South Africa’s government will soon be going to the capital markets in a bid to raise additional debt to fulfil the 2023/24 financial year’s budget requirements as the state scrambles to cut spending on the back of deteriorating fiscal metrics.
This will likely raise the national debt burden beyond the R4.73 trillion mark, widen the budget deficit above 4.2% of gross domestic product (GDP,) and threaten the budget surplus in the medium-term.
The National Treasury has already increased government borrowing to R2 billion a day from the beginning of August to fund its current fiscal deficit and refinance maturing debt on the back of declining tax revenue.
The Treasury said on Friday that it would be reopening the inflation-linked bond for additional funding for this financial year’s borrowing requirements.
Inflation-linked bonds are debt securities designed to help investors defend the purchasing power of their capital against inflation.
They are “indexed” so that the principal and interest payments rise and fall in line with inflation, guaranteeing an above-inflation return if the bond is held to maturity.
Treasury’s director for debt issuance and management, Terry Bomela-Msomi, on Friday said that they used a wide range of instruments to finance the government’s borrowing requirements.
Bomela-Msomi said in order to manage certain risks, the issuance of some of these instruments was suspended and re-opened when necessary, at the discretion of the National Treasury.
“As such, the National Treasury will be reopening the R202 (3.45%; 2033) inflation-linked bond,” Bomela-Msomi said.
“The instrument will be used as an additional funding tool for the remainder of the 2023/24 fiscal year.”
Bomela-Msomi did not divulge as to how much the Treasury was aiming to raise through this bond and what maturity dates would be set.
The total value of South African government inflation-linked bonds listed on the JSE is currently R760billion, compared with R2.05 trillion of South African government-issued nominal bonds.
This comes as the Cabinet last week confirmed that Finance Minister Enoch Godongwana will be publishing the guidelines for the proposed budget cuts as Treasury looks to austerity measures on the back of rising constraints on the fiscus ahead of the Medium-Term Budget Policy Statement (MTBPS) on November 1.
The Cabinet has resolved that all departments, constitutional institutions and public entities listed in Schedule 2 and 3 to the Public Finance Management Act (PFMA), (Act 1 of 1999) must implement measures to contain operational costs and eliminate all non-essential expenditure.
A number of organisations have raised objections against the circular to all government departments and provinces instructing them to slash budgets by up to 15%, freeze all vacancies and infrastructure roll-out programmes as part of policy of fiscal consolidation.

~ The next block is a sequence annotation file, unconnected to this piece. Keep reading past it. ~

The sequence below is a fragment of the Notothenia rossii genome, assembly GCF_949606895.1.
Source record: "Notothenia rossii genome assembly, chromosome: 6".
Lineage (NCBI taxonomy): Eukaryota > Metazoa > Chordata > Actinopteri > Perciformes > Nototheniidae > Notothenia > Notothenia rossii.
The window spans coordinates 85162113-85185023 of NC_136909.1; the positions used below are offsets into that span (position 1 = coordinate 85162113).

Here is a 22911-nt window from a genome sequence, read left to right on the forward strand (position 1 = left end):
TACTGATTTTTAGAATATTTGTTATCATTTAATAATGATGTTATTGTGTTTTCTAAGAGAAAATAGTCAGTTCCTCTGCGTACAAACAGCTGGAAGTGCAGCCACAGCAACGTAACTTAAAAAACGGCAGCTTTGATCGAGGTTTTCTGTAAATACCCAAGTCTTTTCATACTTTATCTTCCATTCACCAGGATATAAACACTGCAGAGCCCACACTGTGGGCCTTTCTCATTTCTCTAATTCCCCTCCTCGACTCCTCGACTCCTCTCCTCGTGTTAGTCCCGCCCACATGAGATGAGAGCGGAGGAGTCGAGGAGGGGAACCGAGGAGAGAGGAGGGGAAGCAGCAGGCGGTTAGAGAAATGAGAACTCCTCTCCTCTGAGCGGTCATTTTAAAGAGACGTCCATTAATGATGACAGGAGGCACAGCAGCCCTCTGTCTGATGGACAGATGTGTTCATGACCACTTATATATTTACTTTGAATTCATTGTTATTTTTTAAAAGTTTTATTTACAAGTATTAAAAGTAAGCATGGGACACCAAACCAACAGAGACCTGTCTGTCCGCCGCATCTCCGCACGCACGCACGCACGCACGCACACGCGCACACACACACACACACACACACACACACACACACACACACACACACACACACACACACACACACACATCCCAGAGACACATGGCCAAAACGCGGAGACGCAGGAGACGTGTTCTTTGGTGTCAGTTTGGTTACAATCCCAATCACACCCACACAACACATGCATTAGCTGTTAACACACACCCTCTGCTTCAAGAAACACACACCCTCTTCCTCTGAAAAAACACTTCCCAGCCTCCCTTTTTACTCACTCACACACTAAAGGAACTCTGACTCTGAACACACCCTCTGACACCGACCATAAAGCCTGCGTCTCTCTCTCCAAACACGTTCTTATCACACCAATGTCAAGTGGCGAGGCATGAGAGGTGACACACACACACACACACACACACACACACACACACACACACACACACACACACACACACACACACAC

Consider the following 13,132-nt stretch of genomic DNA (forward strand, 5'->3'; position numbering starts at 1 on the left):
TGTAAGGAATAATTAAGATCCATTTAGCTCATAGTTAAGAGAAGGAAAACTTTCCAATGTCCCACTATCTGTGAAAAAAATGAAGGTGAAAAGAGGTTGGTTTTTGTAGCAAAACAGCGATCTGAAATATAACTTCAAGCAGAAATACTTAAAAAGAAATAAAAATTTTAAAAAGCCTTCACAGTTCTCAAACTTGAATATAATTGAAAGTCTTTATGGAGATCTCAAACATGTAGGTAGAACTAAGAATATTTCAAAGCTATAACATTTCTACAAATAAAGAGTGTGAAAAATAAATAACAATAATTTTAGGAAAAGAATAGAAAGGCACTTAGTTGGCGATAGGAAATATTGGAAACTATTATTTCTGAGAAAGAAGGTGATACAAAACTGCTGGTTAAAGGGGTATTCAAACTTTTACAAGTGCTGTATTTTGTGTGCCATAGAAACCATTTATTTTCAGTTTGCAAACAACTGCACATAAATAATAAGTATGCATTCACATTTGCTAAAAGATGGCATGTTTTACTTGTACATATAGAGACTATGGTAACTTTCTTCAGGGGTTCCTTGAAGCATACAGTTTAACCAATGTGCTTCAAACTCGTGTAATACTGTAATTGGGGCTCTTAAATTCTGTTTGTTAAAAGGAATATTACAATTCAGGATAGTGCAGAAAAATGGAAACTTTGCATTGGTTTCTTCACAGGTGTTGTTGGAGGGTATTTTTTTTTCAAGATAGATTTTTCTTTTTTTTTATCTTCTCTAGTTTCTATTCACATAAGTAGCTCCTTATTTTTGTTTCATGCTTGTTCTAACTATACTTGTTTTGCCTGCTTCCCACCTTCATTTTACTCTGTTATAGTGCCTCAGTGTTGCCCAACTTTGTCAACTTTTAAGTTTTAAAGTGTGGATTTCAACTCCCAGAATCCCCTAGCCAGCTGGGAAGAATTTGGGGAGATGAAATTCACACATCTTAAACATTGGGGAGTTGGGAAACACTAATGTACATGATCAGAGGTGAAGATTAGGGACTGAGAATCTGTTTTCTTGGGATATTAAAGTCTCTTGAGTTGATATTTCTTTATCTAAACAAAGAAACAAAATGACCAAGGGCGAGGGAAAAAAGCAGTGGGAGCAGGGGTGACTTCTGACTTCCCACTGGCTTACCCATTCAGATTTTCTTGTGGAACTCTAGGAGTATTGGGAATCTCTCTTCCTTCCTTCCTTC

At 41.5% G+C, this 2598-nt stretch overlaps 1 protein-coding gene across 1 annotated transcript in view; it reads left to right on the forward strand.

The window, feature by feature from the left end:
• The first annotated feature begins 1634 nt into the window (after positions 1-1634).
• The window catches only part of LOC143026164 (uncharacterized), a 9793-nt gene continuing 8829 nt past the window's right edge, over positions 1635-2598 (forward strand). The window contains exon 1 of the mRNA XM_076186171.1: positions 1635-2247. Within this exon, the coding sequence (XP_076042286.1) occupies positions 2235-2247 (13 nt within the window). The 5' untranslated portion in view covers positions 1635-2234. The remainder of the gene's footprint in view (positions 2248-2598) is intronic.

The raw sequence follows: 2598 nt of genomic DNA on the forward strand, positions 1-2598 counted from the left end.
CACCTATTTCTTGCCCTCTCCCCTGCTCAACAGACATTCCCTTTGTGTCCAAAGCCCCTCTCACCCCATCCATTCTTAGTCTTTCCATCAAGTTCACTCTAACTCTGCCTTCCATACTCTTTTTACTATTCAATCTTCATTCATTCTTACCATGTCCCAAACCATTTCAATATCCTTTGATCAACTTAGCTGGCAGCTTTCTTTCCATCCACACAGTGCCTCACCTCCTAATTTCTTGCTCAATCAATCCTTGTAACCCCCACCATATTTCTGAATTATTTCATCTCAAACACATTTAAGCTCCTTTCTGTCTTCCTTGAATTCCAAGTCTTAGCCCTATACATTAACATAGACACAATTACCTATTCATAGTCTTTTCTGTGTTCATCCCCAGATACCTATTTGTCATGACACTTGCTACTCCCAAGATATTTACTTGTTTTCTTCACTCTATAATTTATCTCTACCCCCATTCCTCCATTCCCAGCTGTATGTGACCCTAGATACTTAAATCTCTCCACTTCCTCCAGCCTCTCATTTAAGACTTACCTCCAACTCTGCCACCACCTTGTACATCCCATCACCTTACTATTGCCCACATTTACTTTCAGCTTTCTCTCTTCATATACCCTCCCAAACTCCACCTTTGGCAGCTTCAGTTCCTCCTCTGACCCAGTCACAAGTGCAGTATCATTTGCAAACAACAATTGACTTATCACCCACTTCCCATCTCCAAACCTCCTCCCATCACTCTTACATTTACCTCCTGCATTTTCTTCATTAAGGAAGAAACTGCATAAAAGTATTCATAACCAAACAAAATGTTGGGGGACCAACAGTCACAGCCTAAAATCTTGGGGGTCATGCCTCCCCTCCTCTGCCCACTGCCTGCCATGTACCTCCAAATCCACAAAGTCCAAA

The South African Institution of Civil Engineering (Saice) on Friday suggested an alternative solution to assist the Treasury as it grapples with the country’s constrained fiscus.
In a letter sent to the Treasury’s Director-General, Dr Duncan Pieterse, Saice proposed a Public Private Partnership (PPP) solution, where the advisory fees for transaction advisers can be funded through a bridging loan from a bank, where the loan is repaid on financial close of the project taken from project funding.
Saice president Steven Kaplan said this innovative solution would enable the continued investment in the development of infrastructure needed to boost the economy, creating both jobs and enabling skills development.
“This concept, still in its initial development and testing phase, proposes that a bank, either the Development Bank of Southern Africa (DBSA) or a commercial bank, fund the adviser fees by means of a bridging loan for the planning and procurement phase of the project,” Kaplan said.
“The bank loan would be repaid in a single tranche, on first drawdown, when the private party achieves financial close. This would make the loan a relatively short-term loan, usually less than two years, to provide the bridging funding required to meet the Transaction Adviser fees.”
Last week, the Presidency said that "unsustainable public debt levels", including low growth rates, were forcing President Cyril Ramaphosa to consider cutting the government's size to stabilise the economy.
The Presidency said public-sector expenditure cuts would be prioritised over the next nine months to restore confidence and bolster the growth strategy going forward.
Some of the other measures being weighed to shore up the fiscus include hiking value-added tax (VAT) by two percentage points to allow for the continuation of the Social Relief or Distress Grant (SDG) beyond March 2024.
Labour unions have threatened to hold a nationwide strike to voice their opposition to the possibility of a further wage freeze, job cuts, and more cuts to government services.
Oxford Economics Africa head of macros, Jacques Nel, said budget issues were affecting politics in South Africa as trade unions have started talking about a general strike in response to austerity measures, possibly including a VAT hike, that the Treasury intends to table in its MTBPS in November.
“Labour unions in South Africa have responded to rumours of deep cuts to government spending by threatening to put their members on the streets,” Nel said.
“President Cyril Ramaphosa has presented an image of a government engaging with organised labour over its plans, but unions are certain to put the squeeze on Godongwana as he applies the finishing touches to his MTBPS.”